Humans on the Land
A Program Series by Harpswell Heritage Land Trust
From March to August 2017 we welcome the public to learn about how humans interact with and change the land, and how the land changes them. This program series delves into the interesting history of Harpswell, from Native Americans to farmers to vacationers. We hope you’ll join us to learn!
All events are free and open to the public. More information will be posted about these events and others as we get closer to summer. For more information, contact Julia McLeod at email@example.com or 207-837-9613.
Stone Walls: History and Technique
Tues., March 28, 7-8:30 p.m. * Harpswell Heritage Land Trust, 153 Harpswell Neck Road
Learn about stone walls, their history and building techniques, from Matt Carter of Green Island Stonework in Topsham. Matt will cover the history of stone walls locally and throughout New England and how a stone wall should be constructed, and he will show some amazing artistic uses of dry stone walling techniques and principles.
Reading the Landscape
Sun., April 30, 1-4 p.m. * Curtis Farm Preserve, 1554 Harpswell Neck Road
Join forester and naturalist Rob Bryan for an illuminating walk through Curtis Farm Preserve. Drawing from lessons learned in Tom Wessels book, Forest Forensics: A Field Guide to Reading the Forested Landscape, Rob will show participants how to decipher past uses of the land by looking at the patterns left behind in rocks, soils and trees. Participants should be prepared to walk up to a mile over uneven ground. Advance registration is required as space is limited. Click here to register. Please note that the location has changed to Curtis Farm Preserve
History of the Dunning Farm
Sat., May 20, 3-4:30 p.m. * Two Coves Farm, 90 Neils Point Road
The Dunning Farm is currently the site for Two Coves Farm. Learn about this farm’s long and interesting history from Harpswell Historical Society’s Dave Hackett, Sam Alexander (a descendant of the original farmers) and Laura Grady, one of the current farmers. End the program with a tour of the farm’s operations. Advance registration is required as space is limited. Registration is now closed.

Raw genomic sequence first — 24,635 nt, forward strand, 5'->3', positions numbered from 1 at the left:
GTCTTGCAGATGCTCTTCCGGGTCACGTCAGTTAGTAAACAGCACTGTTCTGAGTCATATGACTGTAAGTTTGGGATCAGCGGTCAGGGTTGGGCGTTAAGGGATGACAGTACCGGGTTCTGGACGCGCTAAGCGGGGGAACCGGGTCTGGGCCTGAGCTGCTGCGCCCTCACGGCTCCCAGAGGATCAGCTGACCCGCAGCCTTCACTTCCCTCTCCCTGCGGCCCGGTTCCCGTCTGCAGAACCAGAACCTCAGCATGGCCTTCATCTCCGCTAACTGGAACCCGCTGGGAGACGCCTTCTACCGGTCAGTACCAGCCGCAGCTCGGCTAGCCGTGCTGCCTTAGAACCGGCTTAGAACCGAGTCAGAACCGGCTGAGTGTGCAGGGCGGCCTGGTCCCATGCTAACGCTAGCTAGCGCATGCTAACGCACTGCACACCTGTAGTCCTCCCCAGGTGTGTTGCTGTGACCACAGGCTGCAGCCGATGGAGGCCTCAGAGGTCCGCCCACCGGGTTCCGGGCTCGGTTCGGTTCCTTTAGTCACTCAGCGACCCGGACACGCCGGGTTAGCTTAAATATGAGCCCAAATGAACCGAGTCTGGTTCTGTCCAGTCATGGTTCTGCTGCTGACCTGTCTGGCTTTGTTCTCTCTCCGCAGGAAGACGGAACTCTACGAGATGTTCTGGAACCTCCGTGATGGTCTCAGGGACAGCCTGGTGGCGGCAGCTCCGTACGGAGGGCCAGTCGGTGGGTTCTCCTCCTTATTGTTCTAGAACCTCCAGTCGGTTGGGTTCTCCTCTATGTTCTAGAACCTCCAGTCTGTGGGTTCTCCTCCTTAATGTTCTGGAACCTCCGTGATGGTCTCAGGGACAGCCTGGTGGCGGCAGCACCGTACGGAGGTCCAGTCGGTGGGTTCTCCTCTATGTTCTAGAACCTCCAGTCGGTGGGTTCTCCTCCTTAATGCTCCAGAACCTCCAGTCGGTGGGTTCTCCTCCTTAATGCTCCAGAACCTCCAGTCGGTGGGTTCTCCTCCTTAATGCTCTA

How Thomas Alva Edison’s daughter Vacationed at What is Now Houghton Graves Park on Orr’s Island
Sat., June 17, 2-3 p.m. * Harpswell Heritage Land Trust, 153 Harpswell Neck Road
Back in the late 1950s and early 1960s, it was quite well known that Thomas Alva Edison’s eldest daughter Marion Edison Oser spent some of her final retirement years camping in the summer months at what is now Houghton Graves Park on Orr’s Island. She and her chauffeur regularly came up from Connecticut. From her summer “home base” on Orr’s Island, she distributed copies of her 1950s autobiographical memoirs that detailed her experiences growing up in Menlo Park, New Jersey when her father became globally famous for inventing the light bulb and the phonograph. Historian John Goff will present his first public showing of his research on the Edison connection
to Orr’s Island.
Annual Meeting: Native American Archaeology on the Maine Coast
Tues., July 11, Doors open at 6 p.m., Program starts at 7 p.m. * Cundy’s Harbor Community Hall, 837 Cundy’s Harbor Road, Harpswell
Our speaker is Dr. Arthur Spiess, Senior Archaeologist for Maine Historic Preservation. Hear from Dr. Spiess about how Native Americans have lived along the Maine coast for thousands of years, as well as the effects of coastal erosion on archaeological sites and what local land trusts can do to help.
Please join us for a social hour from 6-7 p.m., followed by a report on Harpswell Heritage Land Trust activities over the past year and a brief business meeting. Dr. Spiess will speak after the business meeting. All are welcome to attend this free event.
The Tarr-Eaton House – A Journey in Harpswell History (1783 – Present)
Mon., Aug. 21, 7-8 p.m. * Harpswell Heritage Land Trust, 153 Harpswell Neck Road
The Tarr-Eaton House in Harpswell Center is one of the oldest surviving residential structures in the town. Come learn about its amazing history, the past owners, the 1980’s restoration and its proposed future as a public museum from Deane Van Dusen, the current owner of the house and a New England historian and collector.